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I'm reading deBoor's (wonderful) book "A practical guide to splines", revised edition. I'm doing some of the exercises at the end of each chapter just to fix the main ideas before going ahead...

Let's go to the question: Exercise 4 of chapter VII, point (c) claims that the linear independence of $n$ functions $\varphi_i$ belonging to a finite-dimensional linear space (quoted) "is invariably shown by exhibiting a corresponding sequence $\lambda_1,\ldots,\lambda_n$ of linear functionals for which the matrix $(\lambda_i\varphi_j:i,j=1,\ldots,n)$ is obviously invertible, that is, is triangular with non-zero diagonal elements."

In general why is this so? I never met such an argument in my one elementary linear algebra course...

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Suppose $\sum c_j \varphi_j = 0$ is a nontrivial linear dependence. Then $\sum c_j \lambda_i \varphi_j = 0$ for all $i$, so the matrix whose entries are $\lambda_i \varphi_j$ (or possibly its transpose) has a nontrivial element $(c_1, ... c_n)$ in its nullspace. –  Qiaochu Yuan Jun 10 '12 at 1:34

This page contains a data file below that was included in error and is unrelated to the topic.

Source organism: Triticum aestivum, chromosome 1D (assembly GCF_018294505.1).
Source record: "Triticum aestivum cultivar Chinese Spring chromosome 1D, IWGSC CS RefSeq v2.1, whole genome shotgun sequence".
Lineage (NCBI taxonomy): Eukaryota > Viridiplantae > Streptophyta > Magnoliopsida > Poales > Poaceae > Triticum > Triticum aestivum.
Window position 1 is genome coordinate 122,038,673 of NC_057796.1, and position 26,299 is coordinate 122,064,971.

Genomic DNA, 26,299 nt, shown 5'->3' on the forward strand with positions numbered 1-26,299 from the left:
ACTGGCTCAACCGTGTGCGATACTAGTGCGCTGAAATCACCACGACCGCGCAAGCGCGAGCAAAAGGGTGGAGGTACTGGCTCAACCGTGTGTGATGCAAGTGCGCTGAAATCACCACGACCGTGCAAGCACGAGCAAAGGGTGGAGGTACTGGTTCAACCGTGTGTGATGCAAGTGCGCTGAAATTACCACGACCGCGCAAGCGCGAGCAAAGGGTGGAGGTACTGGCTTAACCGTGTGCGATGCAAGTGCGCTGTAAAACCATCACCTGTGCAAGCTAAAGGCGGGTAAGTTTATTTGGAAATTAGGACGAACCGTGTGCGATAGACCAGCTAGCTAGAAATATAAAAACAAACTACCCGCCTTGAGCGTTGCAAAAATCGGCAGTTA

@QiaochuYuan You got it! By contradiction, if it is possible to find a $\{\lambda_i\}_{i=1,\ldots,n}$ such that $\det(\lambda_i\varphi_j)\neq0$, then any non-trivial linear combination $\sum_j c_j\varphi_j\neq 0$, i.e. the $\varphi_i$ are l.i. If you move your comment into an answer i will accept it. Thank you. –  Giuliano Jun 10 '12 at 8:58
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Moving the comment by Qiaochu Yuan to its proper place:

Suppose $\sum c_j\phi_j=0$ is a nontrivial linear dependence. Then $\sum c_j\lambda_i \phi_j=0 $ for all $i$, so the matrix whose entries are $\lambda_i\phi_j$ (or possibly its transpose) has a nontrivial element $(c_1,\dots c_n)$ in its nullspace.

And adding another version:

Linear maps do not increase the dimension of vector spaces. The map $\Lambda \varphi = (\lambda_i \varphi )_{i=1,\dots, n}$ is a linear map into $\mathbb R^n$. We want to show that the linear span of $(\varphi_j)_{j=1,\dots,n}$ has dimension $n$. Thus, it suffices to show that its image under $\Lambda$ is all of $\mathbb R^n$.

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